- The Washington Times - Wednesday, January 26, 2005

LOS ANGELES - Miramax Films sparkled at the Academy Awards nominations Tuesday, earning 20 high-prestige designations in what could be the studio’s swan song — at least under the leadership of founders Bob and Harvey Weinstein.

After months of public quarreling over finances, the Weinstein brothers and Miramax’s owner, the Walt Disney Co., appear close to ending their relationship.

Under the terms of the negotiations, which are in the home stretch according to people familiar with the talks, the Weinsteins would form their own independent production company while Disney would keep the Miramax name and the library of films, which includes Oscar winners such as “Shakespeare in Love” and “Chicago.”

Despite Miramax’s strong showing Tuesday and its history of prize-winning films, the breakup appears inevitable. Two Miramax films — the Martin Scorsese epic “The Aviator” and the smaller Johnny Depp vehicle “Finding Neverland” — were nominated for Oscars in the best-picture category. The French film “The Chorus,” which Miramax distributed, was nominated for best foreign-language film.

Much to Disney’s chagrin, Miramax’s success at the Oscars has not always translated into success at the box office. An Oscar may add several million dollars in ticket sales to a film, especially a smaller production or one that has yet to open widely, but not always enough to turn a profit.

Awards are important for other reasons, though, analysts say.

“It attracts talent,” says Paul Kim, an analyst for New York-based Tradition Asiel Securities. “There are tangential benefits. You always want to be perceived as a talent-friendly organization.”

Disney bought Miramax in 1993 for $80 million from the Weinsteins, who had named the studio for their parents, Miriam and Max. Miramax became famous for raising the profile of independent films and nurturing such directors as Quentin Tarantino and Robert Rodriguez.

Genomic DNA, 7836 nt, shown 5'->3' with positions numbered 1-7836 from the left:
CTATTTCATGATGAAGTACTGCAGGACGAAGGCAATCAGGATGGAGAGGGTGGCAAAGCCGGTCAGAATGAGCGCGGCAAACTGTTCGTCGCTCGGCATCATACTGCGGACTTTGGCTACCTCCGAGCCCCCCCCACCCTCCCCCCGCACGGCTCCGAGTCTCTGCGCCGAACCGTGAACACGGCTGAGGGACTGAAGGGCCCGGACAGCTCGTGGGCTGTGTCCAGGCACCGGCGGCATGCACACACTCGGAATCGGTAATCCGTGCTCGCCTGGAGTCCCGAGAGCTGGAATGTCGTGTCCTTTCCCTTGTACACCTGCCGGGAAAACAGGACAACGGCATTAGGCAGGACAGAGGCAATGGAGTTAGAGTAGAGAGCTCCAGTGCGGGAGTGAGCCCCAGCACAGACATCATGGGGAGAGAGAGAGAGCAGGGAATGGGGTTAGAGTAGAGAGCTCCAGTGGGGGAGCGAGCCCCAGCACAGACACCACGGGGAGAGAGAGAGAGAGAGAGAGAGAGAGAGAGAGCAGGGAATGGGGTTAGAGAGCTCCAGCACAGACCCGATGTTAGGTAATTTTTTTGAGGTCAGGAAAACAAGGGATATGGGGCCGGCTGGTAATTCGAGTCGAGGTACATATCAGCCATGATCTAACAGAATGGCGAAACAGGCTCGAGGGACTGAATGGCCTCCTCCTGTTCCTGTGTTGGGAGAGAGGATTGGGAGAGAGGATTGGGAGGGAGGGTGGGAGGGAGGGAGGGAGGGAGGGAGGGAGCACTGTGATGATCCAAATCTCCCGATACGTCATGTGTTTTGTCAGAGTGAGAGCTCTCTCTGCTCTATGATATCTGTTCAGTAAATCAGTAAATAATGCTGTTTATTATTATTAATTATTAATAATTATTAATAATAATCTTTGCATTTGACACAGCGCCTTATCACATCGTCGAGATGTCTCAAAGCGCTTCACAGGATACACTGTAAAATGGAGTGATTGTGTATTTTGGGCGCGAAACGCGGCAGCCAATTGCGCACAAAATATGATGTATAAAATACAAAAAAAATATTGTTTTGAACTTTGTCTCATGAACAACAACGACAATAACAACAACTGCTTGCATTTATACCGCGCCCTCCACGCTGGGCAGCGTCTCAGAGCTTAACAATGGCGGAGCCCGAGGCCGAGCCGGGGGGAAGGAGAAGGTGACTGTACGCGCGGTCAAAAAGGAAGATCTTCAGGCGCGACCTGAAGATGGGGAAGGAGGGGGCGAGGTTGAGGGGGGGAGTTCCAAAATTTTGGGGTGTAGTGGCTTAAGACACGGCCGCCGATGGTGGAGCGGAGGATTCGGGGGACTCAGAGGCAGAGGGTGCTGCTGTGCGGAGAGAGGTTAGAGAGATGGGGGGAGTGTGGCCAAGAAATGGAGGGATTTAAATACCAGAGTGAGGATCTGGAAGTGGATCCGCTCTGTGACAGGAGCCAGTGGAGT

For years, Disney left Miramax alone, happy with the Weinsteins’ ability to find small, quirky hit films and Bob Weinstein’s success with horror flicks released under his Dimension Films label.

However, Disney became disenchanted with Miramax as the company trended to more expensive films, some of which didn’t pay off, such as 2003’s “Cold Mountain.” Those disappointments escalated tensions between Disney’s corporate culture and Miramax’s penchant for risk-taking.

Last year, Disney refused to give Miramax more than its $700 million annual budget, forcing layoffs at the studio and widening the rift between Disney chief executive Michael Eisner and the Weinsteins.

Tensions intensified when Disney ordered Miramax not to distribute the Michael Moore documentary “Fahrenheit 9/11,” which is highly critical of President Bush. Instead, Disney agreed to sell the film to the Weinsteins for about $6 million. The Weinsteins then formed a separate company and distributed the film, which went on to earn millions — and garner critical acclaim — with Lions Gate and IFC Films.

The dispute also reached a new level of publicity, with executives disputing whether Miramax was profitable and Disney saying the company’s funding would be reduced this year.

The Weinstein brothers are under contract to run Miramax through 2009, but Disney has the right to revisit terms of the pact this year.

In recent months, talks between Disney and the Weinsteins have shifted from reconciliation to separation, sources familiar with the talks say.

Even as Miramax is once again competing for Oscar gold, the two sides are discussing which current projects will remain at Disney, which will leave for the Weinsteins’ new company and which will be developed jointly, the sources say.

Miramax spokesman Matthew Hiltzik characterized the discussions as “amicable” but would not comment on their substance.

“We’re grateful that the academy recognized a wide range of Miramax films, from foreign language to a modestly budgeted classic to the Scorsese epic,” the Weinsteins said in a statement. “We congratulate our nominees and are thankful that the focus is finally where it should be — on the movies.”

Analysts say the Weinsteins would face considerable risks in raising capital and starting a new independent studio.

Disney, too, faces risks. The company will be able to profit from the Miramax library, but it will need to find new executives to lead the label into future awards seasons.

“It’s not just about setting a strategy and a budget,” Mr. Kim says. “It’s about finding the people who can actually execute on it. That is the question mark.”

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